Skip to main content

NEW YORK (TheStreet) -- Major provisions of the CARD Act, which was signed into law in May, take effect Feb. 22. However, the credit card industry has changed dramatically since then. Issuers have reacted to a rough economy and the stricter law by finding new ways to increase revenue.

Companies have raised interest rates, closed accounts, increased fees and decreased reward programs. The number of people who will be hurt by the new changes outnumber those who benefitted.

Here are the major provisions of the CARD Act:


There will be

new rules for interest rates

. Issuers cannot increase rates during the first 12 months of a new account. On existing accounts, if your rate is increased, the new annual percentage rate (APR) only applies to your new purchases; your existing balance is still charged the old interest rate. (There are some exceptions on both of those provisions: if the card has a variable rate and the index goes up; if the introductory period ends and the rate increases to the standard rate; the payment is more than 60 days late; payments fall behind in the debt-management plan.) Any monthly payments above the minimum amount must be applied to the balance with the highest APR first.


There will be

protections for underage consumers

. If you are under 21, you will have to prove you are able to make payments or you willneed a cosigner to open a credit card account. Issuers are also prohibited from offering free gifts to young adults as inducements for signing up for a credit card.


Over-the-limit fees are banned

unless consumers give issuers permission to allow the transactions that put you over your credit limit. If consumers do not "opt in," then issuers cannot charge you this fee and yourtransaction may not go through.



TheStreet Recommends

statement must clearly explain

how long it will take to pay your balance if you only make minimum payments. It must also tell you howmuch you need to pay each month to eliminate your balance in three years.


There will be

caps on high-fee cards

. If your credit card company requires you to pay fees (such as an annual fee, processing fee or application fee), those fees cannot total more than 25% of the initial credit limit. This limit does not apply to penalty fees such as those for late payments.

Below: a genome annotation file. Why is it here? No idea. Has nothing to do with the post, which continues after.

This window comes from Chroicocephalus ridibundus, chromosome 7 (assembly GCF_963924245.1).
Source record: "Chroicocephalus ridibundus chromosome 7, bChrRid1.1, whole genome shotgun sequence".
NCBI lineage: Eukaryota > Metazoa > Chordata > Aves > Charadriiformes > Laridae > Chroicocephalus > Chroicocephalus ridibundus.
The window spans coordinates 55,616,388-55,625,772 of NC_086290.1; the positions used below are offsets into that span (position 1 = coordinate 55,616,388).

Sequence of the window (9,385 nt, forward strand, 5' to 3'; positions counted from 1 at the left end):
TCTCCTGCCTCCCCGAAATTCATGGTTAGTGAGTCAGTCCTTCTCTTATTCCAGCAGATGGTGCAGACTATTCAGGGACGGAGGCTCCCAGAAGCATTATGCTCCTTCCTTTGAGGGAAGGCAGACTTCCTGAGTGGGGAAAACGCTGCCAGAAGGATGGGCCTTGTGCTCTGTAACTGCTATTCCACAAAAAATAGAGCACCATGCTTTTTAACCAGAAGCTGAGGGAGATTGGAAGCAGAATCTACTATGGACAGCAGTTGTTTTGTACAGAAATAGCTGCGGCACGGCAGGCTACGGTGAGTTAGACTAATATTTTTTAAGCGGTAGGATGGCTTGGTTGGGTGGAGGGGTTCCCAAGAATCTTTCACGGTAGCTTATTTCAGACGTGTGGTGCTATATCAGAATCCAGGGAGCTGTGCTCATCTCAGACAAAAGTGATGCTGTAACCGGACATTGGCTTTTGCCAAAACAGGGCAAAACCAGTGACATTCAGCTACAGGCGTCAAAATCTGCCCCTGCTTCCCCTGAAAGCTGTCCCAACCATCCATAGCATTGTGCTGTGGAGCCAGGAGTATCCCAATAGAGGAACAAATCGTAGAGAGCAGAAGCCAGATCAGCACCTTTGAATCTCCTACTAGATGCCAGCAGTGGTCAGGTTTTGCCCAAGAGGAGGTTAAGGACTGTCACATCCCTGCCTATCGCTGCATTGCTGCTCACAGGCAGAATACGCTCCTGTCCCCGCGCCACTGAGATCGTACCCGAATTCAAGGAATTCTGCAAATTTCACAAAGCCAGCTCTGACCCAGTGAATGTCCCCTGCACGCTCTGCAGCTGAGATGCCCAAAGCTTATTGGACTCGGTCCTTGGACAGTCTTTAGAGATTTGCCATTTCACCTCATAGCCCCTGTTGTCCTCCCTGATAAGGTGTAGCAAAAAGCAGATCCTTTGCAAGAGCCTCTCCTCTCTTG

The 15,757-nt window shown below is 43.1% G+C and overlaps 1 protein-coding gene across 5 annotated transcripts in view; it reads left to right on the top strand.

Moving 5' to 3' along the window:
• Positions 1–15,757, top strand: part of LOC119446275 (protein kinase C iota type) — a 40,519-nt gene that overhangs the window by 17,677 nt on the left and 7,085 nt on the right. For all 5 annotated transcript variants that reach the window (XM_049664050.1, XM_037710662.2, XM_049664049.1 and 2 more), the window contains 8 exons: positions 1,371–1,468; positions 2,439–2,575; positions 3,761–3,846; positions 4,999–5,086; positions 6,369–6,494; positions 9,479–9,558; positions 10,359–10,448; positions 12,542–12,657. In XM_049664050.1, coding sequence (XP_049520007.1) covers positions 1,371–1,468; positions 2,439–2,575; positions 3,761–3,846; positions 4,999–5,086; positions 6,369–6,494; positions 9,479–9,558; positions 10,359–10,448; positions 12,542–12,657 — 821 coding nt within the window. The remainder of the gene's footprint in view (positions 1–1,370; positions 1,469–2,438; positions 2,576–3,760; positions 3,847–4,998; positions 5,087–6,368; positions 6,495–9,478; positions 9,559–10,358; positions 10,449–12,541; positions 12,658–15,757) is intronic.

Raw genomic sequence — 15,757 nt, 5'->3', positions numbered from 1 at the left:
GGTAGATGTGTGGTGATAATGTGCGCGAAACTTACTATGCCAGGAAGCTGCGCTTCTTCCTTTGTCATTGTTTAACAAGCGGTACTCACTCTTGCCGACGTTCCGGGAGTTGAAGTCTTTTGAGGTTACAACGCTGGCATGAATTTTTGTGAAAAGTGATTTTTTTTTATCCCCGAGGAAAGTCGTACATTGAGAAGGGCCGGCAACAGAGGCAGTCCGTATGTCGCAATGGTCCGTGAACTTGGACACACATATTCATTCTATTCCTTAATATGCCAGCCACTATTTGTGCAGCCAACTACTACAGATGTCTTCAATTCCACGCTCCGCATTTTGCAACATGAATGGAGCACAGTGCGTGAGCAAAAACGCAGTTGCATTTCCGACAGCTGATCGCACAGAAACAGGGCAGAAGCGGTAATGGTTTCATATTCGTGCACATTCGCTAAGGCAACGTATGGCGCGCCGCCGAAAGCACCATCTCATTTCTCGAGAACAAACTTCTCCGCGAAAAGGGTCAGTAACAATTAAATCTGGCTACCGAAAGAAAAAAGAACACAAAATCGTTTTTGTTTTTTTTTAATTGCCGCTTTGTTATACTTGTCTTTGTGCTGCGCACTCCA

There will be

changes and standardizations for billing and payments

. Your due date should be the same date each month and the payment cut-off time must be 5 p.m. or later on the due date. If your due date is on a weekend or holiday when the company does not process payments, you will have until the following business day to pay.


Two-cycle billing will be eliminated

. Credit card companies can only impose interest charges on balances in the current billing cycle.


Universal default is now prohibited

. Issuers can no longer increase a cardholder's APR based on their payment records with unrelated accounts, like a utility bill.

In addition to those provisions, there are several rules that went intoeffect last August:


Your issuer must send your credit card bill at least 21 days (ratherthan 14 days) before your payment is due.


Your credit card company must give you 45 days' notice (ratherthan 15 days) when it plans to increase your interest rate or certain fees (annual fee, cash advance fee, late fee).


If an issuer increases your interest rate, you have the right to "optout" of that increase. You can no longer make any new purchases with thatcard, but you can continue to pay off your balance at the existing (lower)interest rate for up to five years.

Bill Hardekopf is the chief executive officer of

, which compares and rates more than 1,000 credit cards. He is the co-author of "The Credit Card Guidebook."